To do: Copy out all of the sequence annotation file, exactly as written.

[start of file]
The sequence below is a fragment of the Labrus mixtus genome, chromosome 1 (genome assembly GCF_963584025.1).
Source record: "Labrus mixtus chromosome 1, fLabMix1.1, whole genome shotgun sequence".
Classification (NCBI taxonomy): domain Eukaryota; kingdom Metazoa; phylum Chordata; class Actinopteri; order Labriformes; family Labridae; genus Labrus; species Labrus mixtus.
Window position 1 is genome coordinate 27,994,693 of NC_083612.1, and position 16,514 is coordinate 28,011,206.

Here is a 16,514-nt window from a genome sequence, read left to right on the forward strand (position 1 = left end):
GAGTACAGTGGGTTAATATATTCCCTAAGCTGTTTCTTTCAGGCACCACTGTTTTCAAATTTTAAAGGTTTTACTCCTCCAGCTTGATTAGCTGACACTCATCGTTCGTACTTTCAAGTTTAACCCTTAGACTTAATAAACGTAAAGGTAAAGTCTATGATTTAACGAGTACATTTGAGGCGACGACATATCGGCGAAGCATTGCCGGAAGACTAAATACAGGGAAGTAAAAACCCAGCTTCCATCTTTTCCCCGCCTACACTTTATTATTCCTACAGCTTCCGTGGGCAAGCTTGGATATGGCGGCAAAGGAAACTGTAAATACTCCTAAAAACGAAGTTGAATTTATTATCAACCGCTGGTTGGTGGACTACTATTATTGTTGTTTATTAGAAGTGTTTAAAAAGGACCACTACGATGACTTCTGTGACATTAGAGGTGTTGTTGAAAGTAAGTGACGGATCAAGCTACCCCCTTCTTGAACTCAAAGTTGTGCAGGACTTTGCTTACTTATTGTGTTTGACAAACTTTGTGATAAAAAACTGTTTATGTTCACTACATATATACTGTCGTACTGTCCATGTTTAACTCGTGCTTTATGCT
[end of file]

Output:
The sequence below is a fragment of the Labrus mixtus genome, chromosome 1 (genome assembly GCF_963584025.1).
Source record: "Labrus mixtus chromosome 1, fLabMix1.1, whole genome shotgun sequence".
Classification (NCBI taxonomy): domain Eukaryota; kingdom Metazoa; phylum Chordata; class Actinopteri; order Labriformes; family Labridae; genus Labrus; species Labrus mixtus.
Window position 1 is genome coordinate 27,994,693 of NC_083612.1, and position 16,514 is coordinate 28,011,206.

Here is a 16,514-nt window from a genome sequence, read left to right on the forward strand (position 1 = left end):
GAGTACAGTGGGTTAATATATTCCCTAAGCTGTTTCTTTCAGGCACCACTGTTTTCAAATTTTAAAGGTTTTACTCCTCCAGCTTGATTAGCTGACACTCATCGTTCGTACTTTCAAGTTTAACCCTTAGACTTAATAAACGTAAAGGTAAAGTCTATGATTTAACGAGTACATTTGAGGCGACGACATATCGGCGAAGCATTGCCGGAAGACTAAATACAGGGAAGTAAAAACCCAGCTTCCATCTTTTCCCCGCCTACACTTTATTATTCCTACAGCTTCCGTGGGCAAGCTTGGATATGGCGGCAAAGGAAACTGTAAATACTCCTAAAAACGAAGTTGAATTTATTATCAACCGCTGGTTGGTGGACTACTATTATTGTTGTTTATTAGAAGTGTTTAAAAAGGACCACTACGATGACTTCTGTGACATTAGAGGTGTTGTTGAAAGTAAGTGACGGATCAAGCTACCCCCTTCTTGAACTCAAAGTTGTGCAGGACTTTGCTTACTTATTGTGTTTGACAAACTTTGTGATAAAAAACTGTTTATGTTCACTACATATATACTGTCGTACTGTCCATGTTTAACTCGTGCTTTATGCT